Experiential Learning for Lighting: Engaging Students in Hands-On Collaborative Lighting Workshops

Presented by: Stephanie McGoldrick

Most interior design programs are able to devote only one or two courses specifically to lighting design, leaving limited time to teach lighting technologies and fundamental lighting design techniques. Experiential learning methods are often overlooked due to time constraints; however, these types of experiences not only lead to a holistic understanding of the lighting design process, but also add a level of excitement to this often intensive and technical subject. According to Brooks-Harris and Stock-Ward (1999), experiential learning activities such as workshops “provide environments for learning to occur in a dynamic and powerful manner” (p.1). Similarly, Kahvecioglu (2007) points out that “the integration of unique activities such as workshops, informal short-term studies, and diverse group organizations into the formal curriculum will provide a more creative and fruitful atmosphere for students” (p.12). So, how might a faculty member integrate this type of activity into a lighting design course? The presenter will share the development of a one-day lighting design workshop, the Festival of Lights, as well as highlight the successes and learning outcomes of the activity. The process begins with careful planning including connecting with professionals, selecting sites on campus, contacting facilities to ensure power support, and marketing the event. There are five key phases that take place during the workshop: meet and greet, ideation, installation, presentation, and reflection. During the initial phases, interdisciplinary teams are formed, supplies are distributed, and brainstorming begins. The professionals present their equipment, and students experiment with different types of lighting. The longest phase of the workshop is installation, during which the professionals and students work side by side to bring their ideas to life. After dark, displays are illuminated with the campus community and public invited to view them and listen to presentations by the design teams. Because experiential learning is meant to be a student-centered rather than teacher-centered approach (Briers, 2005, p.5), the faculty role is simply to facilitate a smooth process, circulate, and observe. Evaluating the event’s effectiveness involves two methods: a rubric to assess the students’ active participation and personal reflection surveys to determine the workshop’s success as a learning tool. The following student comment confirms the workshop’s ability to reinforce classroom information: “This event was definitely valuable. Before the event, I had a hard time picturing what certain lights looked like while being used (beam spread, CRI.) I now feel as if I have a better understanding of how certain beam spreads and lighting qualities look while illuminated.” Another student responded, “The professionals . . . were extremely influential. . . They taught us about their products and methods of using them all throughout the day. Their experience supplied each of us with more real life knowledge, which for me is always more beneficial.” This response highlights enhanced understanding, as well as the value of the connections made. Similarly, the professionals provided positive feedback, for example, ”I think all of the students of all teams came together with a creative blend of material design and well-conceived lighting treatments.” In fact, the professionals and students alike have made numerous requests for another workshop. The Festival of Lights provided an awareness of lighting design to the entire campus, leading to potential collaborations between the interior design department and other programs, like the fashion design department who is interested in developing a project in which students will model garments that incorporate LED lighting. Integrating an experiential workshop into the lighting design curriculum reinforces classroom learning and facilitates lasting connections between students and lighting professionals.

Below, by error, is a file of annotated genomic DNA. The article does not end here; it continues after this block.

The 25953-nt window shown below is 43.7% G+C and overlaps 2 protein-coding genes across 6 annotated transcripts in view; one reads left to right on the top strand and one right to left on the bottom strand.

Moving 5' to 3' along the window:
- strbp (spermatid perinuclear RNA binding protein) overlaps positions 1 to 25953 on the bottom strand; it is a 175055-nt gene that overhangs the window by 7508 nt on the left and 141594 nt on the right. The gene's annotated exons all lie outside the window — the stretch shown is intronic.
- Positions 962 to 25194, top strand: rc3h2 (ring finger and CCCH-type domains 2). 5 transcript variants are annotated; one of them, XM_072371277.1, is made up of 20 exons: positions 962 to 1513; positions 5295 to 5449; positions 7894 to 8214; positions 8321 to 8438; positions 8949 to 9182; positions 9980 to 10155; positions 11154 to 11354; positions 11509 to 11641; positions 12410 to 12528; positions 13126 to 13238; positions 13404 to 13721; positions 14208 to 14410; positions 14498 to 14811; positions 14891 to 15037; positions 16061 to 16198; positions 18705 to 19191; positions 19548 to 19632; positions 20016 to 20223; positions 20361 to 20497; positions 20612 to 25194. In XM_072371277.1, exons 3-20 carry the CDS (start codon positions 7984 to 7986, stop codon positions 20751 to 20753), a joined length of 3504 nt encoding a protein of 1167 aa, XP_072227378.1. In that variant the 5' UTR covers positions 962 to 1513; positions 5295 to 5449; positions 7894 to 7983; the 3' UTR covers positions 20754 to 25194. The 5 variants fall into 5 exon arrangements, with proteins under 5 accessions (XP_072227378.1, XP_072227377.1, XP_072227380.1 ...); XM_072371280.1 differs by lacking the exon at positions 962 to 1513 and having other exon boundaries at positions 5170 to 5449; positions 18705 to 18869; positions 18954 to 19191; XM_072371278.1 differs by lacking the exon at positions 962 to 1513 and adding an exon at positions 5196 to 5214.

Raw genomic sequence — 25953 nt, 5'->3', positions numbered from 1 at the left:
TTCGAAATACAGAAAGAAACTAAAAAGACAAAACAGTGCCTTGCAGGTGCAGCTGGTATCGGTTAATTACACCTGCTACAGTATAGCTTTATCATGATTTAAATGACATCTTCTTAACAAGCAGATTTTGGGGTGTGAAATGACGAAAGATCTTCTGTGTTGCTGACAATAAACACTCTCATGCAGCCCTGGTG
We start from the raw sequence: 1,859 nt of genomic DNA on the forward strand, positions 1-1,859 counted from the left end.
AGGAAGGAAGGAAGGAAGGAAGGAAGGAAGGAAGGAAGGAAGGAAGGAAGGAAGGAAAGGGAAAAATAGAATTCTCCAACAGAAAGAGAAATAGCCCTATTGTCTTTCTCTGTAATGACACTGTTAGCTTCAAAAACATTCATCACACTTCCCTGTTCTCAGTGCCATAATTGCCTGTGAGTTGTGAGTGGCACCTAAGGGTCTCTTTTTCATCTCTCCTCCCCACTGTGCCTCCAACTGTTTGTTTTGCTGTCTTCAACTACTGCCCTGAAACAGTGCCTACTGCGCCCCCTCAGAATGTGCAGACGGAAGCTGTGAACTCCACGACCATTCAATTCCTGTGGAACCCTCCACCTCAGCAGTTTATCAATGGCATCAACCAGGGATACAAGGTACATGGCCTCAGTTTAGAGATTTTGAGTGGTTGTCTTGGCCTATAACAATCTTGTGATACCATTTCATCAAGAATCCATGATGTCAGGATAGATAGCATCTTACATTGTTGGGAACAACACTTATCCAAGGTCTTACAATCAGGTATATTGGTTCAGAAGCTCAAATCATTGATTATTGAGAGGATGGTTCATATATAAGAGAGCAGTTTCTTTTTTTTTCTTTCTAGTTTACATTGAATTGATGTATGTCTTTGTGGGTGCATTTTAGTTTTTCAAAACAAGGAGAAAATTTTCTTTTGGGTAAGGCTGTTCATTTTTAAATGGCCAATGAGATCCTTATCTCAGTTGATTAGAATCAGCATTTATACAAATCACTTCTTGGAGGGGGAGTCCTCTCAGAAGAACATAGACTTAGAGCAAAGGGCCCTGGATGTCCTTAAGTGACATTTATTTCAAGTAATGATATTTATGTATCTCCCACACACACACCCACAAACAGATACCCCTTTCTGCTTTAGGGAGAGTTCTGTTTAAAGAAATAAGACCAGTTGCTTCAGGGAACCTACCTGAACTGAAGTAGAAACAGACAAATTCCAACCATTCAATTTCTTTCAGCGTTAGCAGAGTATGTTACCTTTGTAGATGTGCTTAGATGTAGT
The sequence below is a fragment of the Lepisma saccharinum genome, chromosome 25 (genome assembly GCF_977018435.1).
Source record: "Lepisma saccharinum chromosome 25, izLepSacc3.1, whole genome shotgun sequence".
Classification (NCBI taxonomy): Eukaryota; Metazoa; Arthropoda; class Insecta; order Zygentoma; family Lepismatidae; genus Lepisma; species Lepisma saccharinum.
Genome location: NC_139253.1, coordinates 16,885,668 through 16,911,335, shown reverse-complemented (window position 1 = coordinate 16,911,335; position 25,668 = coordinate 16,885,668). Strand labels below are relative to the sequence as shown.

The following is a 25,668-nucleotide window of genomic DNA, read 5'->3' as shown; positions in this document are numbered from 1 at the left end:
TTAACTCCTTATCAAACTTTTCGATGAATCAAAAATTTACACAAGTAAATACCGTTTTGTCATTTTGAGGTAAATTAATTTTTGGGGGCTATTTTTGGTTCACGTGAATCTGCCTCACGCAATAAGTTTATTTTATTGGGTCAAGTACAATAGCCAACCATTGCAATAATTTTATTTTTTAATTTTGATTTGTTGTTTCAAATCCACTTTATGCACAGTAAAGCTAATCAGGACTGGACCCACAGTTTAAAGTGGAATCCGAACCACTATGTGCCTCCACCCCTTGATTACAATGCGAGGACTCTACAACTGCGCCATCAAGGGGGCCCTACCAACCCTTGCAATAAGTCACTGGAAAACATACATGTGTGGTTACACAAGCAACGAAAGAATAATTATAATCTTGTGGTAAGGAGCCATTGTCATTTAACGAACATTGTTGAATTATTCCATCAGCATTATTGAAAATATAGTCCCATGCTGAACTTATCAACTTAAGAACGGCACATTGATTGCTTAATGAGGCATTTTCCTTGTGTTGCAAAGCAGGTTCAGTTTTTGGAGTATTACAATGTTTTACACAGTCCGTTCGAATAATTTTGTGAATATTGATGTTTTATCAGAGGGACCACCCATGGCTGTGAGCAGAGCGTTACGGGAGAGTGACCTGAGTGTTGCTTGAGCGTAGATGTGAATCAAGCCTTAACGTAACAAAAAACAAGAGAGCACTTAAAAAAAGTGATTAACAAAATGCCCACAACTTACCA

• Brooks-Harris, J.E. & Stock-Ward S.R. (1999). Workshops: designing and facilitating experiential learning. USA: SAGE Publications.
  • Kahvecioglu, N.P. (2007). Architectural design studio organization and creativity. ITU A/Z, 4 (2), 6-26.
  • Briers, Gary E. (2005). Lighting their fires through experiential learning. The Agricultural Education Magazine, 78 (3) 4-5.
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